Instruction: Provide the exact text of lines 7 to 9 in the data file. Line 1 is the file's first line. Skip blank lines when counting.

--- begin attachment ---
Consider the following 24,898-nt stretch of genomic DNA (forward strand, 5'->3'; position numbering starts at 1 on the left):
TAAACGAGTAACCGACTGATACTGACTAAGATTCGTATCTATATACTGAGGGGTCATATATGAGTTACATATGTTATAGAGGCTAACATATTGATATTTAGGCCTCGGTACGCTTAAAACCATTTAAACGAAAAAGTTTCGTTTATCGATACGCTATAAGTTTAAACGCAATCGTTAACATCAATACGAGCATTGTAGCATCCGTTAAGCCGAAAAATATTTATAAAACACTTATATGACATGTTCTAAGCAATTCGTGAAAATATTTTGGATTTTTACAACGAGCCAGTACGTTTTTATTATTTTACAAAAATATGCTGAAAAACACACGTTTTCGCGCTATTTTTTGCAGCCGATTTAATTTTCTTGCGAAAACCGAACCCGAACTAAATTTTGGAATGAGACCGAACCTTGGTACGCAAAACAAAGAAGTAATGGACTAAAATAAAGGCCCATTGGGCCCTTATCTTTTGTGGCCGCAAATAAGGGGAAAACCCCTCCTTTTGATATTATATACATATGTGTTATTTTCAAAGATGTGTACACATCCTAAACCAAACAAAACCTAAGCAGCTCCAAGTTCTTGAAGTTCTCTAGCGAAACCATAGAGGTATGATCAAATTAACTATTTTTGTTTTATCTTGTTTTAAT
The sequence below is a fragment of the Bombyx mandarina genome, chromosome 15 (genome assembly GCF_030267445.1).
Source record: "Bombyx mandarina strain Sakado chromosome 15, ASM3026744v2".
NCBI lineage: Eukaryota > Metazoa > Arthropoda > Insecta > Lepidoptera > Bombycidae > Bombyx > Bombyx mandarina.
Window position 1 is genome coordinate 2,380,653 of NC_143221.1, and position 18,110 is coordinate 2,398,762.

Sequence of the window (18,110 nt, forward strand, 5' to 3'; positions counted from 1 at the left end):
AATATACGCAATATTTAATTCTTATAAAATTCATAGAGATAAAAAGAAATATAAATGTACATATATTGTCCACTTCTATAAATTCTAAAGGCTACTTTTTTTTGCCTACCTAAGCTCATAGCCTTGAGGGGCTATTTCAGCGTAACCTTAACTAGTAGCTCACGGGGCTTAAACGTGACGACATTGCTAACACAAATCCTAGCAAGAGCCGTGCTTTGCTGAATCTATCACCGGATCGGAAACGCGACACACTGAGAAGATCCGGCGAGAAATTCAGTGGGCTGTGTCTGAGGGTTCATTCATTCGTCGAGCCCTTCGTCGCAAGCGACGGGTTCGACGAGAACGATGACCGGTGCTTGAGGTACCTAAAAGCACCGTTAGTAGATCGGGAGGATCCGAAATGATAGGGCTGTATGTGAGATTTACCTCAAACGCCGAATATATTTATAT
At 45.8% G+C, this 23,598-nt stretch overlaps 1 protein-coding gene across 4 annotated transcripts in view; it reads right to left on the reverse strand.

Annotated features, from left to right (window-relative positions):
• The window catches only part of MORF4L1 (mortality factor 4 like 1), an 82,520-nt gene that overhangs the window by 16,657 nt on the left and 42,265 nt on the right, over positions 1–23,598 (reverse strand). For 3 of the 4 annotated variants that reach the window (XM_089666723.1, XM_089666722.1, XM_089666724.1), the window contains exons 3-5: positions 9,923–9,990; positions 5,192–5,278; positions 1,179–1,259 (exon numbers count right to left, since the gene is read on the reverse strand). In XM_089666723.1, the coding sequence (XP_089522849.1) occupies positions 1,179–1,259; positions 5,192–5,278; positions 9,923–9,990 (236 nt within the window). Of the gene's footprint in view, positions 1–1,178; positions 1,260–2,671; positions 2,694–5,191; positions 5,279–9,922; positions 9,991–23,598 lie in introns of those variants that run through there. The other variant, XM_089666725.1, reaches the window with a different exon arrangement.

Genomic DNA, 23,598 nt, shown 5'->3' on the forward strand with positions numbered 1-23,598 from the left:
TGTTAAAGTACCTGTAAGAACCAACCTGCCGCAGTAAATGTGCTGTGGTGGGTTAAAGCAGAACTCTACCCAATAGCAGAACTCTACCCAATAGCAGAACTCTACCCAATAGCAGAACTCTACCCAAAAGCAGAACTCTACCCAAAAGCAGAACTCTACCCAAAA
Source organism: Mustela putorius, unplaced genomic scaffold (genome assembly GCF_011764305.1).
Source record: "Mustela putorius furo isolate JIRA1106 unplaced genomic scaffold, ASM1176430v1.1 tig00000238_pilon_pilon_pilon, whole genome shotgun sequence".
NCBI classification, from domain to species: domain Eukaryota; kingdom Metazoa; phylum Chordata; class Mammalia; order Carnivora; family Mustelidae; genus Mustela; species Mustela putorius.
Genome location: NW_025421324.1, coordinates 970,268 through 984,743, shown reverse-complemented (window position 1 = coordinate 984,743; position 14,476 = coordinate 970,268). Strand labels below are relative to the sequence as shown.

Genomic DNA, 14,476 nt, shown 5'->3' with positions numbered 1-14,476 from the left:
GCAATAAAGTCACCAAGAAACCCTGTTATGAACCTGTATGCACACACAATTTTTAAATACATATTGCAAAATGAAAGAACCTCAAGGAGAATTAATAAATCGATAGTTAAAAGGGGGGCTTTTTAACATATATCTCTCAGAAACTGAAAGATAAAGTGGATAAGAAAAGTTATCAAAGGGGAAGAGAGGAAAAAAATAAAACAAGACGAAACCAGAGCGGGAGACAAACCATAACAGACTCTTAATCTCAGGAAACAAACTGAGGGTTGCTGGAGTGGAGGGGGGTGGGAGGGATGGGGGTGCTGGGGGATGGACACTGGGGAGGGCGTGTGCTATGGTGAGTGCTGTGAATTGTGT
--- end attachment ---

Sequence of the window (18,110 nt, forward strand, 5' to 3'; positions counted from 1 at the left end):
AATATACGCAATATTTAATTCTTATAAAATTCATAGAGATAAAAAGAAATATAAATGTACATATATTGTCCACTTCTATAAATTCTAAAGGCTACTTTTTTTTGCCTACCTAAGCTCATAGCCTTGAGGGGCTATTTCAGCGTAACCTTAACTAGTAGCTCACGGGGCTTAAACGTGACGACATTGCTAACACAAATCCTAGCAAGAGCCGTGCTTTGCTGAATCTATCACCGGATCGGAAACGCGACACACTGAGAAGATCCGGCGAGAAATTCAGTGGGCTGTGTCTGAGGGTTCATTCATTCGTCGAGCCCTTCGTCGCAAGCGACGGGTTCGACGAGAACGATGACCGGTGCTTGAGGTACCTAAAAGCACCGTTAGTAGATCGGGAGGATCCGAAATGATAGGGCTGTATGTGAGATTTACCTCAAACGCCGAATATATTTATAT
At 45.8% G+C, this 23,598-nt stretch overlaps 1 protein-coding gene across 4 annotated transcripts in view; it reads right to left on the reverse strand.